In his The Kingdom and the Glory, Giorgio Agamben demonstrates that the key distinction at play in the theological thinking on economy is that between monarchy and economy; between God’s being and activity. To put it another way, the question that necessitates the elaboration of an economy is that of how to account for simultaneous unity and multiplicity in God; a simultaneity that is later worked out in philosophical elaboration on the doctrine of the trinity.
“Oikonomia,” the Greek reader will remember, “means ‘administration of the house.’” And so, the distinction between politics and economy is founded in (pseudo-)Aristotle’s treatise on economy in the distinction between the city and the household:
…it is important not to forget that the oikos is not the modern single-family house or simply the extended family, but a complex organism composed of heterogenous relations, entwined with each other, which Aristotle divides into three groups: ‘despotic’ relations between masters and slaves […]; ‘paternal’ relations between parents and children; ‘gamic’ relations between husband and wife. These ‘economic’ relations are linked by a paradigm we could define as ‘administrative’ and not epistemic: in other words, it is a matter of an activity that is not bound to a system of rules, and does not constitute a science in the proper sense. This activity rather implies decisions and orders that cope with problems that are each time specific and concern the functional order of the different parts of the oikos.
Once this concept is transposed into theological language it has been generally assumed to acquire the meaning of a ‘divine plan of salvation.’ Agamben argues that this reading is a projection into the ‘sense’ of the word what is in fact simply an extension of the same sense into different denotative fields. It’s not that economy takes on a ‘technical’ theological sense, but instead what occurs is “a displacement of its denotation onto the theological field, which is progressively misunderstood and perceived as a new meaning.”
The bulk of the second book in the pseudo-Aristotelian Economics is devoted to a series of anecdotes on the generation of monetary revenue: a sort of catalogue of governmental money-making schemes. Kings, city leaders, and property owners are recorded as engaged in any number of management paradigms wherein they increase their monetary wealth by variously dispensing the productive relations under their power; manipulating taxes, temple offerings, celebrations, etc., in order to encourage increases in production and tax revenue. What is of interest is the improvisational nature of these unscientific tactics: each is undertaken in order to deal with some contingent circumstance that the monarchic ruler wishes to approach. Often, this circumstance is the need to pay soldiers for war, but in any case what is at stake is the acquisition of commodities which embody a use-value for the ruler. That common law of household economics maintains a constant force: “that the expenditure must not exceed the income.” In Marxian language, the classical origins of economy never exceed the strict temporality of the C-M-C relation: a commodity’s exchange-value is alienated by a seller, who gains money for it, money which is then alienated in favor of a new commodity which embodies for the buyer a use-value. And so, at one moment the monarchic economic actor has at his disposal exchange-value; at another, money; at the last, use-value to be expended for the monarch’s aims. The entrance of credit and debt into this equation do nothing to effect the strict linearity of this economic ‘time:’ what the monarch has in his possession at any given moment strictly limits the possibility of his economic action.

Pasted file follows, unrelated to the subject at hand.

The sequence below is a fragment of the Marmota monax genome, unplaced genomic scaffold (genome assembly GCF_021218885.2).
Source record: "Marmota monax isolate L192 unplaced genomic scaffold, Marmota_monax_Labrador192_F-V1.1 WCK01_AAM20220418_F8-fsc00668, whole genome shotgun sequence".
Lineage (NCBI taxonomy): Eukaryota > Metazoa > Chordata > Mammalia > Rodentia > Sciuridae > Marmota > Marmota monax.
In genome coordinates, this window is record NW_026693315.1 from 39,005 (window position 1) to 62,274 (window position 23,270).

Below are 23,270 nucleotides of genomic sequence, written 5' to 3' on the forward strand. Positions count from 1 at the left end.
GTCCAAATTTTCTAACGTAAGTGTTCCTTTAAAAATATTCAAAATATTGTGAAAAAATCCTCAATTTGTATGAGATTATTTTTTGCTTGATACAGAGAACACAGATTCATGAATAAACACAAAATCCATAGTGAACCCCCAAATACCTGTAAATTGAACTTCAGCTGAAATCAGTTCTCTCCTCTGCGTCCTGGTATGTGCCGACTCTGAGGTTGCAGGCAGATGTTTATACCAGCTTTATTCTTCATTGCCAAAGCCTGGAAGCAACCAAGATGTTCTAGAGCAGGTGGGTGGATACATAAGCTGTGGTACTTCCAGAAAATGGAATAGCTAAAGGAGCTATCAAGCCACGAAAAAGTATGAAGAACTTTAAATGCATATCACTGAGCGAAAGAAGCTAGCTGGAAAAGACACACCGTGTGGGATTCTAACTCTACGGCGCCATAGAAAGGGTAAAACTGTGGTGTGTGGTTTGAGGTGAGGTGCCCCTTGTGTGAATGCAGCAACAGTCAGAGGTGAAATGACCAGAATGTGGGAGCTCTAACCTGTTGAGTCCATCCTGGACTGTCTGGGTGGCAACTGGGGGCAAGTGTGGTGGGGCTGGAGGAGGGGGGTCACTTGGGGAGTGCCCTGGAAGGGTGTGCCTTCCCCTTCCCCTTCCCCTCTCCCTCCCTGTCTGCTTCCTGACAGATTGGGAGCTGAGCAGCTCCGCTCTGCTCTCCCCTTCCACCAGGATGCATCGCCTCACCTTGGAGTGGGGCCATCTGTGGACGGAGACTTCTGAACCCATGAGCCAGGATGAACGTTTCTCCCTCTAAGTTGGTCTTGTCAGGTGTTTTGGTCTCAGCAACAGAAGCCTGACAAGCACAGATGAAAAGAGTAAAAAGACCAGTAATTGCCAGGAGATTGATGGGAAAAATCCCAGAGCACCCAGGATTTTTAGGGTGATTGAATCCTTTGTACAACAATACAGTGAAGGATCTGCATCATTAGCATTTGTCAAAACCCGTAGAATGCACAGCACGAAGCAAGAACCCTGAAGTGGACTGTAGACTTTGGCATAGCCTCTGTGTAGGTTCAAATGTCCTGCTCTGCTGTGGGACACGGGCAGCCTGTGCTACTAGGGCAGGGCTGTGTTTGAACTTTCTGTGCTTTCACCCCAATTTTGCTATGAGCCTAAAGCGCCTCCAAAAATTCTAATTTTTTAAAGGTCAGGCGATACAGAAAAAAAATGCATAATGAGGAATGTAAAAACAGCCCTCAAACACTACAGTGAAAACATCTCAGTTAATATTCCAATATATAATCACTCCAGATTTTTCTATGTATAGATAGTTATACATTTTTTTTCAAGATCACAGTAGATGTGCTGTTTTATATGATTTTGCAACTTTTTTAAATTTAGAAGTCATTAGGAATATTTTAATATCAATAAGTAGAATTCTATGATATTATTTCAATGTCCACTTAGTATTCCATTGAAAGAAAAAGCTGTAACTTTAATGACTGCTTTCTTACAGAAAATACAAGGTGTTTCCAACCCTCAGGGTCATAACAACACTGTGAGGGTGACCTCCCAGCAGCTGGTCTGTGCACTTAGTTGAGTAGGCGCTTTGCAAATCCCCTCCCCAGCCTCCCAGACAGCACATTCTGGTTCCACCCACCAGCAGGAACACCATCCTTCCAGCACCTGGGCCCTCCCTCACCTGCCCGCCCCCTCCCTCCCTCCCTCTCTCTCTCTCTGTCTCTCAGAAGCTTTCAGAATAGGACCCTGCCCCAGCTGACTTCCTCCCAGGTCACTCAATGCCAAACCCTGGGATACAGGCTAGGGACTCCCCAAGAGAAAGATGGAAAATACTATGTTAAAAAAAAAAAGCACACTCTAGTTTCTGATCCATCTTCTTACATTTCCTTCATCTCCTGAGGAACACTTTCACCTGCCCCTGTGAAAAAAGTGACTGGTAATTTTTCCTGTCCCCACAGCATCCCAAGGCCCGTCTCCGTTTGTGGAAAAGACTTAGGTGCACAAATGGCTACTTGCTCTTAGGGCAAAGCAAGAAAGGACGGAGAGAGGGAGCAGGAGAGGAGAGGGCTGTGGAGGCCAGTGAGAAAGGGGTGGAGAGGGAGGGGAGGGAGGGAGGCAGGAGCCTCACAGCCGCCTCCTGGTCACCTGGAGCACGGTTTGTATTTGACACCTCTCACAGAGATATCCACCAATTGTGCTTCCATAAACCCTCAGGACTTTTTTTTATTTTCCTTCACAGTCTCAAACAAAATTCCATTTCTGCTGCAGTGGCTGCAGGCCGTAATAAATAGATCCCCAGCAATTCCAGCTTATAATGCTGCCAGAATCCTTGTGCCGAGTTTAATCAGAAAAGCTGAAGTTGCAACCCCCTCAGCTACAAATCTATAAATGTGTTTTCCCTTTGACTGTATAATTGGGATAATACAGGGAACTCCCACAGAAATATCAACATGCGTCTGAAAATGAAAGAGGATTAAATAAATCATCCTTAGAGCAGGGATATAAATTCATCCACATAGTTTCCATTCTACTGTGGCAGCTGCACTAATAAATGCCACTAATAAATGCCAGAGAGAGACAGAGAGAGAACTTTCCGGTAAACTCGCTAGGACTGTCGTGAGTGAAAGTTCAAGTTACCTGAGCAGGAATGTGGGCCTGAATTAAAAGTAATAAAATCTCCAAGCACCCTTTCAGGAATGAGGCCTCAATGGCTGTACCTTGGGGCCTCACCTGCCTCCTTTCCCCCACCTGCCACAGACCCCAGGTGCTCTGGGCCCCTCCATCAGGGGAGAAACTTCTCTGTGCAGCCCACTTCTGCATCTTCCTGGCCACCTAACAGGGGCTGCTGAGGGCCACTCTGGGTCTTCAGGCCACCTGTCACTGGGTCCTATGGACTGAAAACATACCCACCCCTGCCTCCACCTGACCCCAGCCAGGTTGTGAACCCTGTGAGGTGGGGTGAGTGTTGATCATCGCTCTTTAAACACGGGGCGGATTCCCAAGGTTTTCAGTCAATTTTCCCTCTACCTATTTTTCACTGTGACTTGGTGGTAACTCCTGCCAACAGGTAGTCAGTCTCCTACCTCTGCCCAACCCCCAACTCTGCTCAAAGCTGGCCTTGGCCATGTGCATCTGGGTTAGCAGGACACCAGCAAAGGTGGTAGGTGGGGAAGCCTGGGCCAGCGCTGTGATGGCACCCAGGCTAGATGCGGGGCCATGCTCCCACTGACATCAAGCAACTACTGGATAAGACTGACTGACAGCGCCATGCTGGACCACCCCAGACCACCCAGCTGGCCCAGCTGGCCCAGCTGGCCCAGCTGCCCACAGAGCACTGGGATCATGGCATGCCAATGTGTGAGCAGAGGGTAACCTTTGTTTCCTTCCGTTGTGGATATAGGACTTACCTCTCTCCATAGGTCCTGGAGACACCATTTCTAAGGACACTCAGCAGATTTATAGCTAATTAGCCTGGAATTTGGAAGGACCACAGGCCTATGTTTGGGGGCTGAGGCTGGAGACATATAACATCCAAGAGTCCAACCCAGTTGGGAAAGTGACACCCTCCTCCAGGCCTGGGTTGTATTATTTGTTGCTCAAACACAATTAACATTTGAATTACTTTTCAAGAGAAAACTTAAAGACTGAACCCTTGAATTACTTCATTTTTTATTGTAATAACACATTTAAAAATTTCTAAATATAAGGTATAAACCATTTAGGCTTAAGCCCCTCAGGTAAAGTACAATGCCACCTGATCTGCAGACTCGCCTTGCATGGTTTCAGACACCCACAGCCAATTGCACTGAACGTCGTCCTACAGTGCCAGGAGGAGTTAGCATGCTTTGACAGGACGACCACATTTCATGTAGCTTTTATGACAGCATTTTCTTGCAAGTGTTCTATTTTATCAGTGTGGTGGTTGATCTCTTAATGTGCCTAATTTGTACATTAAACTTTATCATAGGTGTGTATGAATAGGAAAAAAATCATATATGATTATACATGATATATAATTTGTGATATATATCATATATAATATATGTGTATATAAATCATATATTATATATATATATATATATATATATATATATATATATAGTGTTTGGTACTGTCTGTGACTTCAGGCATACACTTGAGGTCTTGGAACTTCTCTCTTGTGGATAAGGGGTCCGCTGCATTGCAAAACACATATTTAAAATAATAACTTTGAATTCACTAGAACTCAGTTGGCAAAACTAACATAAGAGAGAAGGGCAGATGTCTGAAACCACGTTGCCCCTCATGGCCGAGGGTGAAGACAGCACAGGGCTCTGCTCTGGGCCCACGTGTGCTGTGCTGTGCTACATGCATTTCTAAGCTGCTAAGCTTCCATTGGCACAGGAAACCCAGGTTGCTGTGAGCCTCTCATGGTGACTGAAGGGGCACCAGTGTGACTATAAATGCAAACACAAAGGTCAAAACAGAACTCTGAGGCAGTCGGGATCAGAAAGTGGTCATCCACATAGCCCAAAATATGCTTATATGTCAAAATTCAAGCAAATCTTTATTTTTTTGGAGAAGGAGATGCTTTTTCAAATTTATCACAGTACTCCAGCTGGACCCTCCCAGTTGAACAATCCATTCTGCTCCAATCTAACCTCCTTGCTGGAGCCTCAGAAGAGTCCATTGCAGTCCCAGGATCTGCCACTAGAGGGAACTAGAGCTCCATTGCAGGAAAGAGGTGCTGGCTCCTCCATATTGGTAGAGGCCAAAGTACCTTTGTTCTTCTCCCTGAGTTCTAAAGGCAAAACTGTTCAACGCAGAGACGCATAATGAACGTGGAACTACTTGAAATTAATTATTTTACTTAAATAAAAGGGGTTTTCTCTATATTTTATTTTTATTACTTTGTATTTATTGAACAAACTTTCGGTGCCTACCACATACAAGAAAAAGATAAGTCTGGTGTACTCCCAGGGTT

The temporality of the divine economy, however, is not constrained by this linearity. We can perhaps see this most clearly in the mechanism of recapitulation. According to this logic, what is necessary to cancel the debt that humanity has incurred is a sort of return to the original point of sale: from the point of view of this reenactment, which corrects the original retrospectively, the status of the original act of debt changes, appearing no longer as a theft or removal, but as a step in a chain towards the gratuitous redemption of humanity by God. According to the logic or recapitulation, this earlier ineffectiveness of the divine economy can be transmuted into an effective step into that economy. Anselm conceives of the recapitulation by Christ of Adam’s sin in terms of a two-moment motif borrowed from Irenaeus: if the problem of sin is opened by Eve and then universalized in Adam, then it is fitting that repetition and correction of Adam’s transmission of sin to humanity would be accompanied by a recapitulation of Eve’s original act; and so the pair Mary-Jesus comes to echo that of Eve-Adam.
According to the linearity of a C-M-C economy, however, this presents a paradox: how is it that Mary, who is still under the sin of Adam, can recapitulate Eve? What is required is a certain economic futurity: the future of the economy must be able to meaningfully recondition the present. And so, “that Virgin from whom the man about whom we are speaking was one of those who, before his birth were cleansed of sins through him, and he received from her in the state of cleanness which was hers.” In the logic of recapitulation, the temporality of speculation (which, while not absent from Aristotle’s time is clearly delineated from the notion of economy as such) becomes the basic temporality of the divine economy, now freed from the former constraints of linear finitude.
 Agamben, The Kingdom and the Glory, 17.
 Ibid., 17-18.
 Ibid., 21.
 Aristotle, Economics, II.1.14-16 (2135)
 Anselm of Canterbury, Cur Deus Homo in The Major Works, II:16, 340.